Now, the next tip or strategy is also something I got from John Acuff from his book. And it is to essentially make the next thing your reward for finishing the thing you're working on now. So incentivize yourself, create an incentive, like an incentive that you get to go for that next thing, or you get to make a change, or you get to pivot, or you get to launch the new thing, or open the next location, or launch the next product, or try the new marketing initiative, whatever it might be… you get to do that as a reward for finishing whatever it is you're working on right now, or whatever that initial initiative is. And I loved this idea, this really hit home for me. And I have to say, like, this is a really powerful strategy, at least it has been for me, and I think it can be for you as well. And so, you know, for example, even like personally in our lives, I mean, let's say you buy a house, or, you know, you want to make some updates to your house, because it's starting to get dated, right? And so you want to redo the kitchen, and you want to redo the patio, and you want to redo the bathroom, and you want new carpet, you want to paint the walls? Well, you really don't want to do all of those things at once. You could, but my goodness, especially if you're somewhat DIYing it, one, it's going to cost you a lot of money all at the same time, your house is going to be in utter chaos, which is going to make you feel like you're in chaos, and it's not going to feel or be as productive. So we all know the saying of you can only really, truly work well on something one thing at a time, you know, you can work on lots of things. But to do it really well, to do it efficiently, with quality, and at the speed that you want, you really need to be focused on one thing at a time. And when John was using this and talking about this strategy, I was like that totally fits that whole, you know, recommendation that you hear from experts. And so if it was your house, you would say, “Hey, we're going to redo the kitchen first. Because that's going to make us the happiest. That's going to be, you know, the best thing and it's going to be hard. But when we get the kitchen done, then we get to work on the bathroom. And when we're done with the inside, then we get to work on the patio and the outside. Instead of trying to tackle all these things at once, you focus on one thing at a time, and then you reward yourself by saying I get to now work on the next thing. And honestly, sometimes what happens is you actually, by the time you finish what you're working on, that other, kind of bright and shiny, great idea may not be as shiny anymore to you. It may not be, you may have like reflected on it a little bit more, or maybe something has changed in the meantime, and maybe now that's not a good direction to go. And that's completely fine, too. So I really liked this strategy because it gives you time to let your ideas marinate, which sometimes needs to happen. And then it also just allows you to have literally a method for continuing to kind of be able to develop ideas, but stay focused on one thing at a time. You know, so his example was he really wanted to launch a podcast, but he kept saying, you know, “I want to launch this podcast, I want to launch this podcast… it'll be great. It'll actually help me sell the book that I'm working on writing right now as I write this chapter…” And he had created, you know, this incentive for himself, he basically said, “No, no, John, you're not gonna start your podcast yet until you finish your book,” because he knew if he tried to launch a podcast while he was writing a book, it would have taken away from him writing the book, and it would have slowed him down. And he may not have even gotten to a point where he was finishing because the podcast would have been fun. And he would have been having so much fun doing the podcast that he wouldn't have wanted to work on the book. And so what he did was he basically gave himself the reward of being able to launch a podcast after he finished his book. And so I love that idea. I was like, “Oh, my gosh, I can totally apply this to my own business, right?” So I love, you know, creating the system of putting things in order. But just keep in mind that, you know, this allows you to put your ideas in a safe place, you're not rejecting them, you're not letting go of them, you're just putting them in a bucket. And it's like this is for later. And it makes you want to finish what you're working on. So you can get to that bright, shiny object that has you really excited right now. So I really like this strategy. So again, reward yourself with the next shiny thing after you complete what you're working on right now.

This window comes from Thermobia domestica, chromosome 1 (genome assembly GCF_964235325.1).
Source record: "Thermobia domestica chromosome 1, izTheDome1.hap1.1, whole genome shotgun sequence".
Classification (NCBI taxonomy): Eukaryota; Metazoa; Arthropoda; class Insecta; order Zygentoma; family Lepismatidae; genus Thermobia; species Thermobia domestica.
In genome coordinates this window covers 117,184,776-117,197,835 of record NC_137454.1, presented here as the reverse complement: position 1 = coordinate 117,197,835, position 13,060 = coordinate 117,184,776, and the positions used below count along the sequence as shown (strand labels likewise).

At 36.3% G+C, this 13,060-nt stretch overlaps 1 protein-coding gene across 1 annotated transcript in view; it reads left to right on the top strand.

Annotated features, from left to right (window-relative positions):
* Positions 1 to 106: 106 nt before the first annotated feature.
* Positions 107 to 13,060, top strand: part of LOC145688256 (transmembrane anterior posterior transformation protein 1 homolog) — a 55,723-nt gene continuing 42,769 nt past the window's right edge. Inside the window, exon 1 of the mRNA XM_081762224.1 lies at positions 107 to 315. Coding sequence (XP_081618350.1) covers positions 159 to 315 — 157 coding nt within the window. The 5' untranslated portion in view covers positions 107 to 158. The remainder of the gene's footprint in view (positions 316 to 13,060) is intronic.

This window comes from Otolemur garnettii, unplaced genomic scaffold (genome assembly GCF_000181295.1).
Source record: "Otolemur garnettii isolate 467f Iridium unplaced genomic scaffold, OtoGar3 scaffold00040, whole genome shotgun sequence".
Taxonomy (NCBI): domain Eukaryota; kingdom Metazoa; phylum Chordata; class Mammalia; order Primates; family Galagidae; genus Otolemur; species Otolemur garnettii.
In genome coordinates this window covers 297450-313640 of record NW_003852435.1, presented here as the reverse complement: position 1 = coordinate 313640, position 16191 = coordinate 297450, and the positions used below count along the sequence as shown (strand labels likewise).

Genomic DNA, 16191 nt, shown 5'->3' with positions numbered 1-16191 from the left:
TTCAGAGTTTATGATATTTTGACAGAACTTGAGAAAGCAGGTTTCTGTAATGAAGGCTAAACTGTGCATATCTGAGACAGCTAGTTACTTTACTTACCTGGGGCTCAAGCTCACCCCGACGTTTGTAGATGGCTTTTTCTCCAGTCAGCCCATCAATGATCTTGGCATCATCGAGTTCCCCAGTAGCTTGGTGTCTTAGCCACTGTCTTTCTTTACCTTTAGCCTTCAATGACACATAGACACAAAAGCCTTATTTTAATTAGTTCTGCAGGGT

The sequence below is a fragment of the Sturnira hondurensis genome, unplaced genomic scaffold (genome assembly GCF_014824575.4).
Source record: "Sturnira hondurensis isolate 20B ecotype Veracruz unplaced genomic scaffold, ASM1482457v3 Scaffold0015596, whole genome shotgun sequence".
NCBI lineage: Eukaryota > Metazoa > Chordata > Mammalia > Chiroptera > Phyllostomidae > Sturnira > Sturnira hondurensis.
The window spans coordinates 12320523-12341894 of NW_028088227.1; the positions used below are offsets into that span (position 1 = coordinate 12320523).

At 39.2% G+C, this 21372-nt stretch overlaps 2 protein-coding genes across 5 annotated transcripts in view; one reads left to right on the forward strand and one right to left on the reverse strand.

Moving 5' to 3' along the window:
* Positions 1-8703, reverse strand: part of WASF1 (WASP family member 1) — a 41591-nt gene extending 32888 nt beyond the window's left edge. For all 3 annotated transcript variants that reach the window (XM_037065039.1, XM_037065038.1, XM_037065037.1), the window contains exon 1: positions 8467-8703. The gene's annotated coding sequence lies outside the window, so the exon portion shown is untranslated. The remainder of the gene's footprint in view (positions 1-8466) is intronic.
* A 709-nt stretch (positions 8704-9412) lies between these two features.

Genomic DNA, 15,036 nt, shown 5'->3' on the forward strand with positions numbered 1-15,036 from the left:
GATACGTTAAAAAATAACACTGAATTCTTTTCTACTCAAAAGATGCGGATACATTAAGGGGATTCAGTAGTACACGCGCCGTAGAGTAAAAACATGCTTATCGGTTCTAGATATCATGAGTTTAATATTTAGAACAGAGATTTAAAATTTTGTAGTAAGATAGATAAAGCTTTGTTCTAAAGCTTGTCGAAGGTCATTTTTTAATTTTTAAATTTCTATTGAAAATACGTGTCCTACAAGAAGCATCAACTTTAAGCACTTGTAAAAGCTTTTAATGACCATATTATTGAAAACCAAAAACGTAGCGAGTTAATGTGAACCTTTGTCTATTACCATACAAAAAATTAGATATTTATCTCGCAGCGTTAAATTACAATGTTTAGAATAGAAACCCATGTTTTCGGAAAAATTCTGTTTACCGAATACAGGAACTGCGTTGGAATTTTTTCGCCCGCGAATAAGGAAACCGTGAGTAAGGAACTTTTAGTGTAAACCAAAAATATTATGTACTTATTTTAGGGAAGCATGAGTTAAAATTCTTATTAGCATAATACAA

Okay, moving along. So we're at strategy number three. And that one is say no, so you can say yes. Now, I am not the author of this quote, many, many, many, many smart people have said this. There are many versions of it. But essentially, by saying no, so you can say yes… you’re basically taking things off your plate, and it almost applies to what we were just talking about. So you're going to say no to that next bright, shiny object right now. So that you can say yes later, so that you can say yes to working on what you're finishing right now. But it also applies to you being able to focus, you being able to really dedicate the time and the efforts that need to be dedicated in order to finish what you're working on. We all know we get distracted by just all kinds of stuff. But we also know that there are times we are working on things or spending time doing things that really don't matter right now. So this might mean, like, if you're getting ready to launch a business, or you're getting ready to make a big pivot in your business, or, you know, you've been putting off doing, you know, a really good, consistent marketing program because of time. Well, what do you need to say no to so that you can say yes to those things? It might mean, you know, saying no to working on, you know, a project. But it also might mean saying no to lunches with friends, it might mean saying no to, you know, after school programs that you're volunteering for with your kids. It might mean saying no to some boards that you're on, some community volunteering. It might mean saying no to drinking, you know, after work, it might mean saying no to drinking beers in the middle of the day, because you're not as productive in the afternoon. It might mean saying no to certain TV shows, Netflix, things that are keeping you away from working on stuff. Now I'm not saying I want you to go work from like, you know, I don't want you to work morning, noon and night. But I need you to think about the things that are getting in the way of you making some time, putting in some effort and making some good decisions that will help you finish some of the things that you're working on. So staying focused, it's all about staying focused. So you know, you may have to say no to that person that wants to have coffee with you to chat about whatever it might be so that you can spend that hour working on your business. And that's huge. You also might need to say no to staying up late, so you can get up earlier and work before the kids get up and become the complete distraction of your day, right?